• One other set of Methods bears mentioning: ALL OTHERS. For some webservers, in order to enable/disable/restrict certain HTTP Methods, you explicitly set them one way or another in the configuration file. However, if no default is set, it can be possible to "inject" additional methods, bypassing certain access controls that the web server may have implemented (poorly). See for example some more info on OWASP.

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    OPTIONS is heavily used nowadays for REST APIs Nov 19, 2013 at 19:34
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    OPTIONS is heavily used in new HTML5 security model Apr 1, 2014 at 8:31
  • @AviD You added a note after the options section, but you left this bit in " In reality, this is rarely used nowadays for legitimate purposes." This conflicts with the note you added
    – Kyeotic
    Oct 3, 2016 at 21:24
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    @AviD the CONNECT method can be used to exploit the Webserver as a proxy, so i wouln't call that completely safe, since that can be a serious misuse with consequences for the hoster.
    – Gewure
    Aug 2, 2017 at 11:04
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    @Gewure can you explain? Of course there can be additional vulnerabilities exploitable via a specific method, but that doesn't make the availability of the method an issue...?
    – AviD
    Aug 2, 2017 at 12:50

The primary warning about TRACE is that it is designed to pick apart the routing of an HTTP request similar to how traceroute is meant to pick apart the routing of a packet. The key difference is that the TRACE command involves operations on the backend and disclosure of what has been received. This could be an issue if your front-end provides API keys or the something similar to your backend.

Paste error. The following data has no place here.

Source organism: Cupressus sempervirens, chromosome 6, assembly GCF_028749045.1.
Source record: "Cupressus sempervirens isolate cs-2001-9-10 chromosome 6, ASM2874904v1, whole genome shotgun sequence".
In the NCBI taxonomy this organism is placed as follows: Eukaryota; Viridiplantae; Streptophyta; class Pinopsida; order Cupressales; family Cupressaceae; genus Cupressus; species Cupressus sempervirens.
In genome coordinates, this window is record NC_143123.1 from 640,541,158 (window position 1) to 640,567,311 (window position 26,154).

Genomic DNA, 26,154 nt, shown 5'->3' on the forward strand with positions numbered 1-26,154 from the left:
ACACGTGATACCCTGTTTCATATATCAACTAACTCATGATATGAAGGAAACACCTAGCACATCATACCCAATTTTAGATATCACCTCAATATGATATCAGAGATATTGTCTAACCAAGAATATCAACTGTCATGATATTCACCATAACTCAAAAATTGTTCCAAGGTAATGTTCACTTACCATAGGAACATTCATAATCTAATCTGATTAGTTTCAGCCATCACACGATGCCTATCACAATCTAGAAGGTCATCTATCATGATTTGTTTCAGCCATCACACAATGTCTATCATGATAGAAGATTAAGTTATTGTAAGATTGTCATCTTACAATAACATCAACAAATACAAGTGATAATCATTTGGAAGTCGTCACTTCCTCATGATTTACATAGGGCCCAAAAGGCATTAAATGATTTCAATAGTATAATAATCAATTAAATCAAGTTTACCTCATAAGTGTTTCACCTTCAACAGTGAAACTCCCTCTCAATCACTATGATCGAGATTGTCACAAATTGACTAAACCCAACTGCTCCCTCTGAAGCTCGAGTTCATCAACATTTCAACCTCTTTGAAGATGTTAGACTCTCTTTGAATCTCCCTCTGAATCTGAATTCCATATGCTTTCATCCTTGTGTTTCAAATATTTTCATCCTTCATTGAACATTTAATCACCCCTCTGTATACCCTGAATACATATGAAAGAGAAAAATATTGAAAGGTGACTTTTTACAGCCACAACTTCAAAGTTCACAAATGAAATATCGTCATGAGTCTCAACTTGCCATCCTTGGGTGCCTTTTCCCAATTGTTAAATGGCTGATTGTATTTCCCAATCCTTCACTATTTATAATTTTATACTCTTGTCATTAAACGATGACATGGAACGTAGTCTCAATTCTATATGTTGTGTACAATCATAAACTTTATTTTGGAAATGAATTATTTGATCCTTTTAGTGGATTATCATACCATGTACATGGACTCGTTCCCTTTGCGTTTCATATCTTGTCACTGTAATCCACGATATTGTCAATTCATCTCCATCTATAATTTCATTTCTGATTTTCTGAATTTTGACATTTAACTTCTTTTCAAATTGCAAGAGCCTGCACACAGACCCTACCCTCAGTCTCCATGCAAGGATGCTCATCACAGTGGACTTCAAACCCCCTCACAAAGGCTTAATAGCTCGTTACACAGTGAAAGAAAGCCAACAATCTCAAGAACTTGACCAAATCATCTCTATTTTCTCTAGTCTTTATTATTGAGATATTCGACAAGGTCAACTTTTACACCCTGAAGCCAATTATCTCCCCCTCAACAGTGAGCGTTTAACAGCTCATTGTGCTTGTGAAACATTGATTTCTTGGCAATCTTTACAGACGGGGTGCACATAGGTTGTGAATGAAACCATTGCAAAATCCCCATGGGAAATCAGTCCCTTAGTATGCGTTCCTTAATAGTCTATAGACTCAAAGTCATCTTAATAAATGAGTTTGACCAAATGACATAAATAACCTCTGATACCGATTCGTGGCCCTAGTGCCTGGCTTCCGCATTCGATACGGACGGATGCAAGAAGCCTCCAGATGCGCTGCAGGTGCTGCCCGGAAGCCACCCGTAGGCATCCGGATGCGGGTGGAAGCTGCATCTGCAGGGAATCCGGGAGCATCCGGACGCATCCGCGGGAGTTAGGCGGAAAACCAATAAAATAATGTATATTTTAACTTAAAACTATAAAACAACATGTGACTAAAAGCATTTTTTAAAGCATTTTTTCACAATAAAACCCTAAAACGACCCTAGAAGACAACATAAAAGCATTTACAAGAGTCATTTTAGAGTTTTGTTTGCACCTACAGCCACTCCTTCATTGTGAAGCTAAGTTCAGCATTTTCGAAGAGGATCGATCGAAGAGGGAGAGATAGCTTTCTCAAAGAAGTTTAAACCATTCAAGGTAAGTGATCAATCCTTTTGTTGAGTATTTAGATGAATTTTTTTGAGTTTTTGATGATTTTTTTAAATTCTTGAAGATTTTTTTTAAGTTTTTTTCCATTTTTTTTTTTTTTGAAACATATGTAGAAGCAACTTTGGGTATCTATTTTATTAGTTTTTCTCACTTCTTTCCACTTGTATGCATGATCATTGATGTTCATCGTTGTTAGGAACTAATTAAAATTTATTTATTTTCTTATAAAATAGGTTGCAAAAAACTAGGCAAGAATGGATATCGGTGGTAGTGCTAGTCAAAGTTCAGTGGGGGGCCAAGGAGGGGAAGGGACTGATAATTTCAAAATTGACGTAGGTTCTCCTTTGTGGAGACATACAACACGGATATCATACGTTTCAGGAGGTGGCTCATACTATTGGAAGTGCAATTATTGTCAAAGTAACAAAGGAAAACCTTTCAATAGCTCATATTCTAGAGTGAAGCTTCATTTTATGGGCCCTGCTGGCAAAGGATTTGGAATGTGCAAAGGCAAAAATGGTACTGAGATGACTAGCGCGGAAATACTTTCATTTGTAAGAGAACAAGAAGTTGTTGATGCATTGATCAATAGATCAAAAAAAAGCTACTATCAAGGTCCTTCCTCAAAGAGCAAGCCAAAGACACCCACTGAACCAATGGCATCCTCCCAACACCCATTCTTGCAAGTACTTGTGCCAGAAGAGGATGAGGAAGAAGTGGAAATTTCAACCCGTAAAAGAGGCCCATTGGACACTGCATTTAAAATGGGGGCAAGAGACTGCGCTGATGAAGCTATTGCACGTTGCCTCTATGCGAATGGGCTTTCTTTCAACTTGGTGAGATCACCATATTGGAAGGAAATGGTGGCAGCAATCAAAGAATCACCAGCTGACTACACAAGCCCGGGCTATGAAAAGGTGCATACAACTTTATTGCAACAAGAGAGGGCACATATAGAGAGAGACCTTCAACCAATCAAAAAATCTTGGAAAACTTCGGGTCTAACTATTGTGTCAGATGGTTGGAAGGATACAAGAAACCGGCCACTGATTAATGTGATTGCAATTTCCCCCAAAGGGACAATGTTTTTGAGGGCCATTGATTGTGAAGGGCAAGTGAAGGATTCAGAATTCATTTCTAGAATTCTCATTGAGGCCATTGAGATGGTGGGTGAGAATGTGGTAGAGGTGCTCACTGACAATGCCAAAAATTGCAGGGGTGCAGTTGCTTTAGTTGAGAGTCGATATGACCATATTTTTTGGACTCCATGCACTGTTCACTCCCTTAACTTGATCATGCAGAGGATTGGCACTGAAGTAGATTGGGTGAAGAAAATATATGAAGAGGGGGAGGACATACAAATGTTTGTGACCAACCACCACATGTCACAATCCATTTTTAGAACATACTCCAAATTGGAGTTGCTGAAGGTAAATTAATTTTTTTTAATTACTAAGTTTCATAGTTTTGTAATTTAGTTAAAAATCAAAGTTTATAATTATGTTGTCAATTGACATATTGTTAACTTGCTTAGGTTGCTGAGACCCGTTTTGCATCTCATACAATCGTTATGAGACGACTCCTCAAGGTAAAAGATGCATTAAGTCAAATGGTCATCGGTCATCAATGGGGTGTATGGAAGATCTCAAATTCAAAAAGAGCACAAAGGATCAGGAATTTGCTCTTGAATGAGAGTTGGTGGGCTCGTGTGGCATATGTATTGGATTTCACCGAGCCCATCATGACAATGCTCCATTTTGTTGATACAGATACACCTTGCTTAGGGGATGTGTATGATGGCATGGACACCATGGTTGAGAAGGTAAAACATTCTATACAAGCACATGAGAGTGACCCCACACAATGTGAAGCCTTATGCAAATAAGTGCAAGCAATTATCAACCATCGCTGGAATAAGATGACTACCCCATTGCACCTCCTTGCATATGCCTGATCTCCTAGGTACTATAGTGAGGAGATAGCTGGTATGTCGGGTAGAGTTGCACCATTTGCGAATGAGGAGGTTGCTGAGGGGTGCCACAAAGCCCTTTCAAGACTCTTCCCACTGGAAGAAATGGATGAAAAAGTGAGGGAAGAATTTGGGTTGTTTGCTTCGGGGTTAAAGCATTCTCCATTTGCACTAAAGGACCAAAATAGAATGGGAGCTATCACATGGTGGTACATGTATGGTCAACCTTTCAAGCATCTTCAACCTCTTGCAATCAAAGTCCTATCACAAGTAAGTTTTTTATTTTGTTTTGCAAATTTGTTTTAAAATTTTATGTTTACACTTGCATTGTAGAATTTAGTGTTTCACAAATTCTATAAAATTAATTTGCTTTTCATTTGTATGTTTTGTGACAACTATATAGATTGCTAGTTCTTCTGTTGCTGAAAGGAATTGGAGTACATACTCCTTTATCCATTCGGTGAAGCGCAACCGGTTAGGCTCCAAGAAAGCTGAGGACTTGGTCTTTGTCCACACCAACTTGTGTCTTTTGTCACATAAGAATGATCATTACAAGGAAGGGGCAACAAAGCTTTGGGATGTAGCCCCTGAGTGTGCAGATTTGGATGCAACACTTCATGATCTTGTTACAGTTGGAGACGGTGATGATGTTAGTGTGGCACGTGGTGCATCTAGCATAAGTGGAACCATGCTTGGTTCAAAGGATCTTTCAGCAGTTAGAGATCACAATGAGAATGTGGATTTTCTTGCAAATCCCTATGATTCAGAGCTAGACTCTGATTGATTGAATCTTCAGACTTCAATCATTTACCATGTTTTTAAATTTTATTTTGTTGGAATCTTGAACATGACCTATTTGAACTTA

Check out RFC 2616 for more info on TRACE as well as explanations about other headers.


Using the PUT method, you can upload any file on the server. This can be used to perform Cross Site Scripting (XSS). Today, I have performed this attack, so replying here with my experience. How you do this is explained below.

PUT /XSS.html HTTP/1.1
User-Agent: Mozilla/4.0 (compatible; MSIE5.01; Windows NT)
Host: www.myblog.com
Accept-Language: en-us
Connection: Keep-Alive
Content-type: text/html
Content-Length: 182
(Input your XSS script here) 

The server responds back with a 201 status code which says “file was created successfully”.

HTTP/1.1 201 Created
Date: Mon, 05 May 2014 12:28:53 GMT
Server: Apache/2.2.14 (Win32)
Content-type: text/html
Content-length: 30
Connection: Closed

Now we can try to access this uploaded XSS.html file in browser. As soon as you access this page, you get an XSS pop-up.

Likewise, this can be further exploited to perform Command Injection as well, though I haven't tried this yet. If application uses XML, then XML External Entity attack can also be performed. Havent done this too yet. Directory Traversal attack may be possible, too.

  • Is this answer valid for RESTful services as well?
    – Mubin
    Jan 22, 2019 at 17:53
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    "Using the PUT method" on a poorly configured server. That' s not a problem with http method, that's a problem with the guy who (mis)configured the server to accept file uploads from anyone. I won't ask if that server accepts to execute scripts uploaded from unauthenticated users (horror face) Jul 5, 2019 at 16:14
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    This talk drives me nuts. If you have unsecured endpoints running then it's not the verb that's at fault.
    – bmiller
    Feb 14, 2021 at 14:02
  • Used burp to put file. I got "HTTP/1.1 405 Method Not Allowed". Would have been great if it had worked, but upvoted anyway.
    – DimiDak
    May 1, 2021 at 0:31